Warriors 106, Rockets 104 — No Kevin Durant for this one, but despite that, this Wednesday showdown had the usual thrills we’ve come to expect from these two teams. Who knows if these teams will see each other again come playoff time. One thing we do know? DeMarcus Cousins (27 points, eight rebounds, seven assists) could end up as the X-factor player come the postseason.
Bucks 113, Heat 98 — In the NBA, getting a team down by 20 points at halftime is a good way to ensure a win. On Friday, that world view of games got turned on its head. The Heat led 62-42 at halftime, but watched as the Bucks outscored them 71-46 in the second half, becoming the first team to be down by 20 points at halftime and go on to win by at least 15 points.
Warriors 110, Thunder 88 — Durant missed this Saturday night reunion with his former team, but his Golden State teammates picked up the slack once again. Behind a monstrous game from Stephen Curry (33 points, 5-for-12 3-pointers), the Warriors ripped the Thunder in Oklahoma City to lock up what was once a big deal for Golden State: a playoff berth.
Suns 138, Pelicans 136 (OT) — This showdown from Saturday gets a nod simply because of the odd way it ended. Pelicans coach Alvin Gentry called a timeout with 1.1 seconds left after the Suns tied the game in overtime. Problem was, Gentry had no timeouts left. That sent Devin Booker to the line to seal the win and add to an already trying season for New Orleans.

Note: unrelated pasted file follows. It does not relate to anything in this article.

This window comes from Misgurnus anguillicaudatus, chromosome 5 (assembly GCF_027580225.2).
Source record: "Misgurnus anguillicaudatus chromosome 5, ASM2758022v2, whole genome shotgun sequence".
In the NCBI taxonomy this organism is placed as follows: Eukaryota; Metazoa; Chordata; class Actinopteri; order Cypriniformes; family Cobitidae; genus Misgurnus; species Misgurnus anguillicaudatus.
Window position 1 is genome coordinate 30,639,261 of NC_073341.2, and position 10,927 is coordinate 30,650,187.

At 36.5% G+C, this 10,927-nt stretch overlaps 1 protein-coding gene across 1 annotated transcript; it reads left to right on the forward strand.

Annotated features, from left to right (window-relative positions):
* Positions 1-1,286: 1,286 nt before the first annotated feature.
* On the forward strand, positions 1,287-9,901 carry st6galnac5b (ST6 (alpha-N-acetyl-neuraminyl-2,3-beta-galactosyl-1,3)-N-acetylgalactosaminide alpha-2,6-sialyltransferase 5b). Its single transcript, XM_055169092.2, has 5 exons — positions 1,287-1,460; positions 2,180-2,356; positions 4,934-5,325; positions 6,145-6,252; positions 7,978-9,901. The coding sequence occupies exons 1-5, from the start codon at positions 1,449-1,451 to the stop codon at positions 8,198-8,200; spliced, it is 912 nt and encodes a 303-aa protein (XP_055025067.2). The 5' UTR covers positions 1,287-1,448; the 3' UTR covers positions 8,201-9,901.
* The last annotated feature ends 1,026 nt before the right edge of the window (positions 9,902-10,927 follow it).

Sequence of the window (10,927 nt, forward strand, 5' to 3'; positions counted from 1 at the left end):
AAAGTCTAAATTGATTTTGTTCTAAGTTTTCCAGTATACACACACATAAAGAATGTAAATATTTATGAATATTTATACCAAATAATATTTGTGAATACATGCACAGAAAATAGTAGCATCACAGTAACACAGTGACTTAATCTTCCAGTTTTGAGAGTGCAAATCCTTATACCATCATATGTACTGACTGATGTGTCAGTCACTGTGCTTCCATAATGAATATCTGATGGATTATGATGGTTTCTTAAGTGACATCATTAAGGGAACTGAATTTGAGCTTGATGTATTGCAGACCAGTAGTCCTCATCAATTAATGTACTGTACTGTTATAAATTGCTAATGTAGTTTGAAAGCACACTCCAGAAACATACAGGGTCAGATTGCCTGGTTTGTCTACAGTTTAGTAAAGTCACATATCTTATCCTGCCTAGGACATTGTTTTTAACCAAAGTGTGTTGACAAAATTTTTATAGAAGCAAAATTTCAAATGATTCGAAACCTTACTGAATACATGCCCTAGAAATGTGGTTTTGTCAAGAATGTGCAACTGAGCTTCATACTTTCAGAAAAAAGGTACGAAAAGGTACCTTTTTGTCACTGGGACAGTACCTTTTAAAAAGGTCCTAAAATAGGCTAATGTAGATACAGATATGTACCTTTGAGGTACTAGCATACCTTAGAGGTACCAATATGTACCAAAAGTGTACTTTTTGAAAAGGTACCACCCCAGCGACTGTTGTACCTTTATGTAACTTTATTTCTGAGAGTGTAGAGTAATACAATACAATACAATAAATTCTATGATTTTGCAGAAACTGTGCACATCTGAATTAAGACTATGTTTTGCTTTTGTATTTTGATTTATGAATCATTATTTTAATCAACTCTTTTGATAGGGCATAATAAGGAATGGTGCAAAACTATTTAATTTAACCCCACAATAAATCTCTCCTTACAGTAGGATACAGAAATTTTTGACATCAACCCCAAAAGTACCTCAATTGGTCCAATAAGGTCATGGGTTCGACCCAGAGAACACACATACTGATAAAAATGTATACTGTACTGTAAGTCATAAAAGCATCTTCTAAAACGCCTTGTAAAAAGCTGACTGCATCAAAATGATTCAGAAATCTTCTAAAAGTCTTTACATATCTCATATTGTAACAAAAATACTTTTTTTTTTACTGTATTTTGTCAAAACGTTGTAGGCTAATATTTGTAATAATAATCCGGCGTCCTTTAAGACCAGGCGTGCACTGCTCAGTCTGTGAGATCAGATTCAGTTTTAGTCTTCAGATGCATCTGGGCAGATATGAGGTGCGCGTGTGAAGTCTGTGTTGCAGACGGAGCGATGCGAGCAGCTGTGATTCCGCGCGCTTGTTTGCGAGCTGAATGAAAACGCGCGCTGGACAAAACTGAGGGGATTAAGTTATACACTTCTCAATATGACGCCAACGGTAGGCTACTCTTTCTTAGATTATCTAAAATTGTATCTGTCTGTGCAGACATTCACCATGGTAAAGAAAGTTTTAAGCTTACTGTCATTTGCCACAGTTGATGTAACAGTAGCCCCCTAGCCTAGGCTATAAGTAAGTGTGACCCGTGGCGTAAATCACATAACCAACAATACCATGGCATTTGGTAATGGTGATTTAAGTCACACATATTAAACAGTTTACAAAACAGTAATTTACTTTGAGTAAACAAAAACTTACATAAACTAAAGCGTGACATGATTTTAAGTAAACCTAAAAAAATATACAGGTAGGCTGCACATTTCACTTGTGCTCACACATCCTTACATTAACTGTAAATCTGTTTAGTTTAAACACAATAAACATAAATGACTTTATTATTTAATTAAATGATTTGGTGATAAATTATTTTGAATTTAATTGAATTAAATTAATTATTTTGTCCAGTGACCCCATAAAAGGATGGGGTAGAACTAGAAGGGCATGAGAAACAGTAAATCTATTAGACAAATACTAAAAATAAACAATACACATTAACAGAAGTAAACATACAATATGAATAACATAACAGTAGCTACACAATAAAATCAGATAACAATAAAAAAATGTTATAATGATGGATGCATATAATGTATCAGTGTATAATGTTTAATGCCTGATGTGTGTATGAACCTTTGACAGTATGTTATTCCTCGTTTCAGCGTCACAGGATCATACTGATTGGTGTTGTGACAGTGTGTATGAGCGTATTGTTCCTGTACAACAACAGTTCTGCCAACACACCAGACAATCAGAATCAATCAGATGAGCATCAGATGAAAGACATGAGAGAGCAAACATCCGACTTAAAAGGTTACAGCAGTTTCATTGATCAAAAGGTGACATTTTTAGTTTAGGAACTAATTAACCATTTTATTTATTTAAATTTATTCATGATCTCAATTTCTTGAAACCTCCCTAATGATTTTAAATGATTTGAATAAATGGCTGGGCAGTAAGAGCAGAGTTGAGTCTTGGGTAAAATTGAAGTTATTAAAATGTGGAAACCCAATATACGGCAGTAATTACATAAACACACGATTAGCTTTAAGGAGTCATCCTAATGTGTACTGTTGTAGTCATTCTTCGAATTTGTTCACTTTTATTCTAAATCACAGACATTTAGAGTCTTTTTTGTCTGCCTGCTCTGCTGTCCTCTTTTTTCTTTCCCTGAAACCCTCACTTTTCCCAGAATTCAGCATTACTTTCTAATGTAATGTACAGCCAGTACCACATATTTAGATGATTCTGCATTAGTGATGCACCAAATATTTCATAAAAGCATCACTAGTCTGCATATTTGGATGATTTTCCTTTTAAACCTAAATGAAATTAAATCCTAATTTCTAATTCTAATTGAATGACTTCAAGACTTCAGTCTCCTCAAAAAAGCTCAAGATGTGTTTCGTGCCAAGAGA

Bucks 130, Sixers 125 — Superstars often shine brightest when squaring off with an equally skilled rival. Such was the case on Sunday night, as Joel Embiid (40 points, 15 rebounds) put up a solid game, but was bested in that department by Giannis Antetokounmpo (career-high 52 points). However, it was Embiid’s crew that got the win as the Sixers weathered a late push by the Bucks at home.
Stat Lines of the Week
DeMarcus Cousins (27 points, 11-16 FG, 8 reb, 7 ast, 2 stl in 31 minutes) — In short, the Rockets had no way of stopping the former All-Star big man in a ballyhooed Wednesday night showdown in Texas. Cousins spent the night punishing smaller Rockets defenders or, when double-teamed or trapped, making the right pass to keep Golden State’s offense on track | Watch | Video box score
Kyrie Irving (31 points, 11-28 FG, 10 reb, 12 ast in 37 minutes) — It is hard to believe a player as accomplished as Irving is has so few career triple-doubles. Yet, entering Thursday’s game against the Kings, he had a grand total of one triple-double before running wild in a solid home win for the Celtics | Watch | Video box score